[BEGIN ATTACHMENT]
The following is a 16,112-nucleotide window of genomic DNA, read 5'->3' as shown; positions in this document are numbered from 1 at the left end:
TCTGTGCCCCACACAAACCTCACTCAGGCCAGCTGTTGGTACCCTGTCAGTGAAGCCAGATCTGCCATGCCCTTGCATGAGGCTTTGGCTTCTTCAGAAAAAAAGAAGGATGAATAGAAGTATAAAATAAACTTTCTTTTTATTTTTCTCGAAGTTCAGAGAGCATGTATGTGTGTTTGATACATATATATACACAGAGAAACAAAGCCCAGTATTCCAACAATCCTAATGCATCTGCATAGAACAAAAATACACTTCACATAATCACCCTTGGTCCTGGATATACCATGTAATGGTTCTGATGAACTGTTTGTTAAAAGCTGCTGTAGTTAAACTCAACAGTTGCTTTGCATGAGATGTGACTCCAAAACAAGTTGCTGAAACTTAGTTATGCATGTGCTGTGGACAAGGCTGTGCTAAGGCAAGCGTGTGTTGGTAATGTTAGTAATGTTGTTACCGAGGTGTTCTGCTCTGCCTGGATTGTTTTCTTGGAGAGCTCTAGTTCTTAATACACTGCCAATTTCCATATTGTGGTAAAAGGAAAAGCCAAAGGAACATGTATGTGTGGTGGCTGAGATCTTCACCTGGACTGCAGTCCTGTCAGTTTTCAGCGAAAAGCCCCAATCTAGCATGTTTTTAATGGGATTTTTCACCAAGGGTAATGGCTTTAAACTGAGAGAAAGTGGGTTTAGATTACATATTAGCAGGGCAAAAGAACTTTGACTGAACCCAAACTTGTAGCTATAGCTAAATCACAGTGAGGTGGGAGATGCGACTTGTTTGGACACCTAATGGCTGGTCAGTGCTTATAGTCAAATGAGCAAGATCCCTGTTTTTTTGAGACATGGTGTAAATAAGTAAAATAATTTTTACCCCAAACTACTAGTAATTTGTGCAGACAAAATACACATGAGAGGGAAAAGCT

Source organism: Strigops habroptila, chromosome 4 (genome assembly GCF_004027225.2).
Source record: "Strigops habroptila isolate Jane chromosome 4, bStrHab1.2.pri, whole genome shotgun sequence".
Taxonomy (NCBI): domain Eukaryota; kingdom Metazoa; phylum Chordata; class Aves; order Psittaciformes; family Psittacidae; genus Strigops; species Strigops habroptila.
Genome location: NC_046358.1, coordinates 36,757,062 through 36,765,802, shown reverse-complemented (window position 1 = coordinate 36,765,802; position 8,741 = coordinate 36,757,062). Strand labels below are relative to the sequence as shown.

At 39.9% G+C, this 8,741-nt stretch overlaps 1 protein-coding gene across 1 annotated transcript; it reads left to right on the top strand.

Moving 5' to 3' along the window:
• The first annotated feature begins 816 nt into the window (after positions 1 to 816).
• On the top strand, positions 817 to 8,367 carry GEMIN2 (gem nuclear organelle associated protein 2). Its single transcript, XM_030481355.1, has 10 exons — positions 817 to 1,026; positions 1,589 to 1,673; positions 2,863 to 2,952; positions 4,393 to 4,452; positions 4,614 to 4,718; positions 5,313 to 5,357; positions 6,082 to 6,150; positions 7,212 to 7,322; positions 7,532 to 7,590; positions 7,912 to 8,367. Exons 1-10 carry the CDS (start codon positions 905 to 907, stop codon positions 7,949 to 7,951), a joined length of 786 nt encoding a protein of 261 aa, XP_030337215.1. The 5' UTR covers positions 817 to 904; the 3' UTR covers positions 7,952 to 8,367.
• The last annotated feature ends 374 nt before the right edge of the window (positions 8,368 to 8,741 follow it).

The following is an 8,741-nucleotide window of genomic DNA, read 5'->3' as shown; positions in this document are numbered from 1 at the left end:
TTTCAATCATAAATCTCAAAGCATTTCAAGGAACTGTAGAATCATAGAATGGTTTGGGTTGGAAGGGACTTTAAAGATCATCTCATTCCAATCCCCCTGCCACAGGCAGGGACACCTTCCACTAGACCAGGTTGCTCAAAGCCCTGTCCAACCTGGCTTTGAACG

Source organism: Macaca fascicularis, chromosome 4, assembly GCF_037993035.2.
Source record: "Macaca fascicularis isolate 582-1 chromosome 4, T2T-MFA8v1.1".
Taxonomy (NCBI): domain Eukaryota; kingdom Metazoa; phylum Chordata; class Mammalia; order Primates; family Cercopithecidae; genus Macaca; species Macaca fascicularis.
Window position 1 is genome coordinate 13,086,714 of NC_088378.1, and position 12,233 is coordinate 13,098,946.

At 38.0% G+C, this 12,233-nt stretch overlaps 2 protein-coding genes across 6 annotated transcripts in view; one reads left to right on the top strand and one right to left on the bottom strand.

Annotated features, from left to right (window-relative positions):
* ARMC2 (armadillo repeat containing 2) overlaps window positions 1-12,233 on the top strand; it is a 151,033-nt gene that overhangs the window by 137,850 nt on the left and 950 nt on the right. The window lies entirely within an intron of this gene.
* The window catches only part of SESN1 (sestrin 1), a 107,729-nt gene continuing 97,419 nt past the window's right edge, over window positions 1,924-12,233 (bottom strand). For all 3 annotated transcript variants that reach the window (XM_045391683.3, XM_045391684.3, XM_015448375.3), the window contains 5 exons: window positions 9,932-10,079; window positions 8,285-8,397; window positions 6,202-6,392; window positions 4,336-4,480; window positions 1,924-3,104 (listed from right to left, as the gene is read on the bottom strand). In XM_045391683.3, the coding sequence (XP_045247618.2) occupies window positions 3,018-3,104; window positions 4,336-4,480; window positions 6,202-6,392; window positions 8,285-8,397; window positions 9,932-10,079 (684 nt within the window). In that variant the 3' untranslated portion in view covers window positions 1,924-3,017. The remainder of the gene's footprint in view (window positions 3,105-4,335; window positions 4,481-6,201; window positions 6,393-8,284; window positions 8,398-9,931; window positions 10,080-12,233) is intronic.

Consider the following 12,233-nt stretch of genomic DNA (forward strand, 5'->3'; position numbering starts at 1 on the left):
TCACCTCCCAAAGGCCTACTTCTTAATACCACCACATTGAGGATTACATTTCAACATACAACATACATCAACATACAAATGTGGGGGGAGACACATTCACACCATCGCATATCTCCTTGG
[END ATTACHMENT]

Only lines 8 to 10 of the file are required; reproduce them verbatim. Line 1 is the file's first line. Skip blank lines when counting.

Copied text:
Moving 5' to 3' along the window:
• The first annotated feature begins 816 nt into the window (after positions 1 to 816).
• On the top strand, positions 817 to 8,367 carry GEMIN2 (gem nuclear organelle associated protein 2). Its single transcript, XM_030481355.1, has 10 exons — positions 817 to 1,026; positions 1,589 to 1,673; positions 2,863 to 2,952; positions 4,393 to 4,452; positions 4,614 to 4,718; positions 5,313 to 5,357; positions 6,082 to 6,150; positions 7,212 to 7,322; positions 7,532 to 7,590; positions 7,912 to 8,367. Exons 1-10 carry the CDS (start codon positions 905 to 907, stop codon positions 7,949 to 7,951), a joined length of 786 nt encoding a protein of 261 aa, XP_030337215.1. The 5' UTR covers positions 817 to 904; the 3' UTR covers positions 7,952 to 8,367.